The Cannon Beach Library will open on Saturdays from noon to 4 p.m. for limited browsing on a first-come, first-served basis for library card holders and visitors. Only two people may enter the library at the same time and may browse no longer than 10 minutes during each visit.
Anyone entering the library must wear a mask, use available hand sanitizer, provide contact information, and cooperate with staff. All items removed from shelves will be placed in marked boxes and quarantined before being re-shelved.
The used book room is open for purchases. However, the children’s room, interlibrary loan services and public computers and printers are not available.
The library’s door-side pickup service remains available on Mondays and Wednesdays from noon to 4 p.m. Use the online catalog on the library web site to identify the books you want to check out and let library volunteers know online or by telephone what you want to pick up.
For additional information about limited browsing or door-side pickup services see Cannon Beach Library.org.
The World of Haystack Rock Lecture Series will sponsor “Tidal Flats, Victorian Prudes, and Going to the Moon: What We Can Learn from Sandpipers,” a lecture by Janet Essley, Wednesday, November 11, at 7 p.m. This lecture will be presented virtually on Facebook Live @ Friends of Haystack.
Essley—a painter, muralist and teaching artist—who lives in White Salmon, Washington, directly across the Columbia from Hood River, Oregon, often focuses her art on environmental issues.
Recently this interest has led to her work on a collaborative project, “The Cultural Cartography of Red Knots,” which illustrates the migration of Red Knot Sandpipers along the Pacific Flyway between southwestern Mexico and arctic breeding areas on Wrangel Island and in northwestern Alaska. Red Knots rest midway on this flight at Grays Harbor or Wallapa Bay, Washington.
On Wednesday, November 18, Phyllis Bernt will lead members of Cannon Beach Reads in a discussion of “My Antonia,” Willa Cather’s classic novel of pioneer life in Nebraska before World War I. It’s a story of diverse cultures and people adjusting to opportunities, limitations and disappointments of accepting less than satisfactory lives.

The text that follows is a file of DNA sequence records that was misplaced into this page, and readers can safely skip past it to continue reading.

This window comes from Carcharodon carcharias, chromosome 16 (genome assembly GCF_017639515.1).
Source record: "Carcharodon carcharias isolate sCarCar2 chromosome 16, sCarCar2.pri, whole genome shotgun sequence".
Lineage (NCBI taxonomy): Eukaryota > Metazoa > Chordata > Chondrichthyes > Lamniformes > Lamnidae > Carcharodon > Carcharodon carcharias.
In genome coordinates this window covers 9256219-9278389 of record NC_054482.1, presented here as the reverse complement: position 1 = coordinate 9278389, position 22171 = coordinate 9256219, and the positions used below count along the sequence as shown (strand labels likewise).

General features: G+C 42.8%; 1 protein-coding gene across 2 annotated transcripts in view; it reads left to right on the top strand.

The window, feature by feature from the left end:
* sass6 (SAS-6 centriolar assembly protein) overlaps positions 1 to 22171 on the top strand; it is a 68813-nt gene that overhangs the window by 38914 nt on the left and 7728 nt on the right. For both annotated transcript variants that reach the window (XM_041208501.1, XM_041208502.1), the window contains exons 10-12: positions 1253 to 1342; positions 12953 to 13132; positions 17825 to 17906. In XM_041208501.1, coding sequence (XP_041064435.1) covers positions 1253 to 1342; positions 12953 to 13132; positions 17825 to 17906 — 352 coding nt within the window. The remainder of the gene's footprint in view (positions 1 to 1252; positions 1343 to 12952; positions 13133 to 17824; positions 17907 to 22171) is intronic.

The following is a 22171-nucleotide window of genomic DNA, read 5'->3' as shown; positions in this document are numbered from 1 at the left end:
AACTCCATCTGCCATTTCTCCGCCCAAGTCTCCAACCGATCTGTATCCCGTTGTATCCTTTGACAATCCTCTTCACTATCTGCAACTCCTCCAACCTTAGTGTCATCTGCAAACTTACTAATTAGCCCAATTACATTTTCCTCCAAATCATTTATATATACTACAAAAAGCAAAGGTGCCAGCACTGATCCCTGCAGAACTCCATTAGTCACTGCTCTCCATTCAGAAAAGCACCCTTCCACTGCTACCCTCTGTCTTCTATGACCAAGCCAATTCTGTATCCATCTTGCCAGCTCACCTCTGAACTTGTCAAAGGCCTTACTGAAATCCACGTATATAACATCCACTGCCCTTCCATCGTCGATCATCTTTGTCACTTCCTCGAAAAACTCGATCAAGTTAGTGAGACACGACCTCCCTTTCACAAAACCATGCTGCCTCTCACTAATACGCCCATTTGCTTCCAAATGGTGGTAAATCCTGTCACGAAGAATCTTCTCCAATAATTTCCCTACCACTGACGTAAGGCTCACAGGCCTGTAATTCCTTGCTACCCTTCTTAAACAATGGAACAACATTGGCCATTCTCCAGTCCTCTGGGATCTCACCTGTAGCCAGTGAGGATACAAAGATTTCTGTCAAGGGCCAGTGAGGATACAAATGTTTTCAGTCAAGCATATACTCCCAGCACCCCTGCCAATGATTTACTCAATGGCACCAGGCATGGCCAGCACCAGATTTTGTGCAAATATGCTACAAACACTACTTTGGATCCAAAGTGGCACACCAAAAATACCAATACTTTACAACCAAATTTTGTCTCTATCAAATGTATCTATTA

Pacific Northwest author Karl Marlantes, a graduate of Seaside High School and author of two bestsellers that reflect his experience as a Marine platoon leader in Vietnam—”Matterhorn: A Novel of the Vietnam War” and “What It Is Like to Go to War”—will discuss “Deep River,” his most recent novel about Finnish immigrants and labor organizing in a Columbia River logging community early in the twentieth century.
Publication of “Deep River” expands the literature of the Pacific Northwest well beyond such romantic, mythic or historical fiction as Don Berry’s “Trask,” Brian Doyle’s “Mink River,” David James Duncan’s “The River Why,” Molly Gloss’ “The Jump-Off Creek” and Ken Kesey’s “Sometimes a Great Notion.”
Marlantes’ presentation is sponsored by the Northwest Author Speakers Series via Facebook Live, Saturday, November 28, at 2 p.m.
Not long ago, western wildfires were pumping smoke into our forested paradise, making breathing difficult for many on the North Oregon Coast. We were fortunate that the fires kept their distance from most of the Oregon Coast.
Even so, the extent of this fall’s fires across the West, combined with what was a dry, warm summer, had me thinking about how dry the spruce surrounding my neighborhood became until the rain fell and temperatures dropped earlier this month.
So, when I looked over new books at the library to review, “Trees in Trouble: Wildfires, Infestations, and Climate Change” by Portland author Daniel Mathews caught my attention.
Reading Mathews’ history and analysis of the manner in which pines growing mostly in dry regions of the West were accumulating fuel, dying from various pine beetle attacks and blister rust and experiencing declining cone production in the face of warmer and drier conditions hardly reduced my angst.
At least not until Mathews made a passing comment about the coastal northwest on the west side of the Cascade range—exactly where I live—having little reason to worry. Sitka spruce and Douglas fir are not of concern to Mathews.
For this reason, he chooses to concentrate on ponderosa pine, sugar pine, lodgepole pine, western white pine, whitebark pine, Jeffrey pine, piñon pine, Great Basin Bristlecone pine, Sequoia and whitebark pine east of the Cascade range and north and east of the Sierra Nevada range.
Matthews’ major prediction for pine forests is that they require human intervention to clear space between trees, to develop disease- and insect-resistant plantings, to select plantings more tolerant to colder and drier climates so that they can thrive in more extreme temperatures as they continue moving up and north or lower and south.
Matthews advocates a practical approach to protecting existing forests. Although advocating burning undergrowth and dead underbrush, he also recognizes that, in many cases, burning should have occurred decades ago before underbrush had grown into the crowns of desirable trees.
He also calls for modifying codes so more fire-resistant materials are required on building exteriors and greater space is added between structures and vegetation.
Matthews makes one prediction about future forests: there will be far fewer trees and far less carbon released on the planet than was the case in the twentieth century.